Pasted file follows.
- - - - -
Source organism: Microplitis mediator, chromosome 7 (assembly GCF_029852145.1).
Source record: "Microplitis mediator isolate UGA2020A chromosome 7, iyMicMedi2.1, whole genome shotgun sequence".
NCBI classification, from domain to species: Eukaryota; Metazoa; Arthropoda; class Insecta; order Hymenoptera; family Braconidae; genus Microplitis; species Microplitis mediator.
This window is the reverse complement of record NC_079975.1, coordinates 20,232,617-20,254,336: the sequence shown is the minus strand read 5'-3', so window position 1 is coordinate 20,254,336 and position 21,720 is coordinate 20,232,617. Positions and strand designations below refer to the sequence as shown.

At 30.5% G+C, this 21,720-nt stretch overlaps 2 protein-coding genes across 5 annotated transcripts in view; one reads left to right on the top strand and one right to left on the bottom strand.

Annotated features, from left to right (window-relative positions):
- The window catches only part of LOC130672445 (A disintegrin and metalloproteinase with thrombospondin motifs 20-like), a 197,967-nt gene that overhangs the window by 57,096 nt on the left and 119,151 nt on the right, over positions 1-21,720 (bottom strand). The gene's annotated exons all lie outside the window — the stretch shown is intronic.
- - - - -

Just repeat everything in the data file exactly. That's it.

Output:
Source organism: Microplitis mediator, chromosome 7 (assembly GCF_029852145.1).
Source record: "Microplitis mediator isolate UGA2020A chromosome 7, iyMicMedi2.1, whole genome shotgun sequence".
NCBI classification, from domain to species: Eukaryota; Metazoa; Arthropoda; class Insecta; order Hymenoptera; family Braconidae; genus Microplitis; species Microplitis mediator.
This window is the reverse complement of record NC_079975.1, coordinates 20,232,617-20,254,336: the sequence shown is the minus strand read 5'-3', so window position 1 is coordinate 20,254,336 and position 21,720 is coordinate 20,232,617. Positions and strand designations below refer to the sequence as shown.

At 30.5% G+C, this 21,720-nt stretch overlaps 2 protein-coding genes across 5 annotated transcripts in view; one reads left to right on the top strand and one right to left on the bottom strand.

Annotated features, from left to right (window-relative positions):
- The window catches only part of LOC130672445 (A disintegrin and metalloproteinase with thrombospondin motifs 20-like), a 197,967-nt gene that overhangs the window by 57,096 nt on the left and 119,151 nt on the right, over positions 1-21,720 (bottom strand). The gene's annotated exons all lie outside the window — the stretch shown is intronic.